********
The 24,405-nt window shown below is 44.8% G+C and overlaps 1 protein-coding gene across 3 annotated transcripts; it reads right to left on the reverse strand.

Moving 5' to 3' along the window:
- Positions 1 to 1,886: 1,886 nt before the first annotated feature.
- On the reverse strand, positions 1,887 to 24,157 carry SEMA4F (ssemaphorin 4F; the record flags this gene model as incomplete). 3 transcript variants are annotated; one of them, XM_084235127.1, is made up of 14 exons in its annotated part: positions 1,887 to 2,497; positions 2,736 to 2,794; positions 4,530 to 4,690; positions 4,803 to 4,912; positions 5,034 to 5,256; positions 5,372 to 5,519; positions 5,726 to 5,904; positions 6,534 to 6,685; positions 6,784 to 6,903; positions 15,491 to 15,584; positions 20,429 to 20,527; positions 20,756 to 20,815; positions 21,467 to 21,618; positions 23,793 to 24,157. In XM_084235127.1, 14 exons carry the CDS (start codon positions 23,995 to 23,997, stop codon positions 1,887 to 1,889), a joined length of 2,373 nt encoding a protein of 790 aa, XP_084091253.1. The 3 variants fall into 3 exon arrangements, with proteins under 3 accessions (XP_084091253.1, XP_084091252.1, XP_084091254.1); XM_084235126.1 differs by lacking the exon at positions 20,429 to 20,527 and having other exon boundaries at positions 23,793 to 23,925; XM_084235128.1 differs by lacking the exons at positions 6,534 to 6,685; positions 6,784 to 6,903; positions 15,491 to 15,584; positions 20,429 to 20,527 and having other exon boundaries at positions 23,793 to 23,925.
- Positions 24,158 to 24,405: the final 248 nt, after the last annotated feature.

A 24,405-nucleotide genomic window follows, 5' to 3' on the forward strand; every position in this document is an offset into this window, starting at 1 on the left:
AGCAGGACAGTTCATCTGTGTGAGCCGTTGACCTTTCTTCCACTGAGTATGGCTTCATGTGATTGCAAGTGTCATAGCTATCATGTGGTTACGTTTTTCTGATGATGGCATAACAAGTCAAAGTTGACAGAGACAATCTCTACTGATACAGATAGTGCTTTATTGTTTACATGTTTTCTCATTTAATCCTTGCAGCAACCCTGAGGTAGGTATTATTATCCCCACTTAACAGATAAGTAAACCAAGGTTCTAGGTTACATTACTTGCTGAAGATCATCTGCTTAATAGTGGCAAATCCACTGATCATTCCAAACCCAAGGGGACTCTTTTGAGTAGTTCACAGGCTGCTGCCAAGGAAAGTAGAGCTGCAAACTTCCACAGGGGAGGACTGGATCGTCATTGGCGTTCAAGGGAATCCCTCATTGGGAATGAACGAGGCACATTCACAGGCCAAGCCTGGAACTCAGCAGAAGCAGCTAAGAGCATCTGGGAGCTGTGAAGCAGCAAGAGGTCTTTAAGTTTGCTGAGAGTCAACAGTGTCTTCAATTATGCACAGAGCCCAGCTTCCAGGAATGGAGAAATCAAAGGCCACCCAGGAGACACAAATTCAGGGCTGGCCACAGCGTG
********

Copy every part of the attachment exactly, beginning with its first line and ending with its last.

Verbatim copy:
The 24,405-nt window shown below is 44.8% G+C and overlaps 1 protein-coding gene across 3 annotated transcripts; it reads right to left on the reverse strand.

Moving 5' to 3' along the window:
- Positions 1 to 1,886: 1,886 nt before the first annotated feature.
- On the reverse strand, positions 1,887 to 24,157 carry SEMA4F (ssemaphorin 4F; the record flags this gene model as incomplete). 3 transcript variants are annotated; one of them, XM_084235127.1, is made up of 14 exons in its annotated part: positions 1,887 to 2,497; positions 2,736 to 2,794; positions 4,530 to 4,690; positions 4,803 to 4,912; positions 5,034 to 5,256; positions 5,372 to 5,519; positions 5,726 to 5,904; positions 6,534 to 6,685; positions 6,784 to 6,903; positions 15,491 to 15,584; positions 20,429 to 20,527; positions 20,756 to 20,815; positions 21,467 to 21,618; positions 23,793 to 24,157. In XM_084235127.1, 14 exons carry the CDS (start codon positions 23,995 to 23,997, stop codon positions 1,887 to 1,889), a joined length of 2,373 nt encoding a protein of 790 aa, XP_084091253.1. The 3 variants fall into 3 exon arrangements, with proteins under 3 accessions (XP_084091253.1, XP_084091252.1, XP_084091254.1); XM_084235126.1 differs by lacking the exon at positions 20,429 to 20,527 and having other exon boundaries at positions 23,793 to 23,925; XM_084235128.1 differs by lacking the exons at positions 6,534 to 6,685; positions 6,784 to 6,903; positions 15,491 to 15,584; positions 20,429 to 20,527 and having other exon boundaries at positions 23,793 to 23,925.
- Positions 24,158 to 24,405: the final 248 nt, after the last annotated feature.

A 24,405-nucleotide genomic window follows, 5' to 3' on the forward strand; every position in this document is an offset into this window, starting at 1 on the left:
AGCAGGACAGTTCATCTGTGTGAGCCGTTGACCTTTCTTCCACTGAGTATGGCTTCATGTGATTGCAAGTGTCATAGCTATCATGTGGTTACGTTTTTCTGATGATGGCATAACAAGTCAAAGTTGACAGAGACAATCTCTACTGATACAGATAGTGCTTTATTGTTTACATGTTTTCTCATTTAATCCTTGCAGCAACCCTGAGGTAGGTATTATTATCCCCACTTAACAGATAAGTAAACCAAGGTTCTAGGTTACATTACTTGCTGAAGATCATCTGCTTAATAGTGGCAAATCCACTGATCATTCCAAACCCAAGGGGACTCTTTTGAGTAGTTCACAGGCTGCTGCCAAGGAAAGTAGAGCTGCAAACTTCCACAGGGGAGGACTGGATCGTCATTGGCGTTCAAGGGAATCCCTCATTGGGAATGAACGAGGCACATTCACAGGCCAAGCCTGGAACTCAGCAGAAGCAGCTAAGAGCATCTGGGAGCTGTGAAGCAGCAAGAGGTCTTTAAGTTTGCTGAGAGTCAACAGTGTCTTCAATTATGCACAGAGCCCAGCTTCCAGGAATGGAGAAATCAAAGGCCACCCAGGAGACACAAATTCAGGGCTGGCCACAGCGTG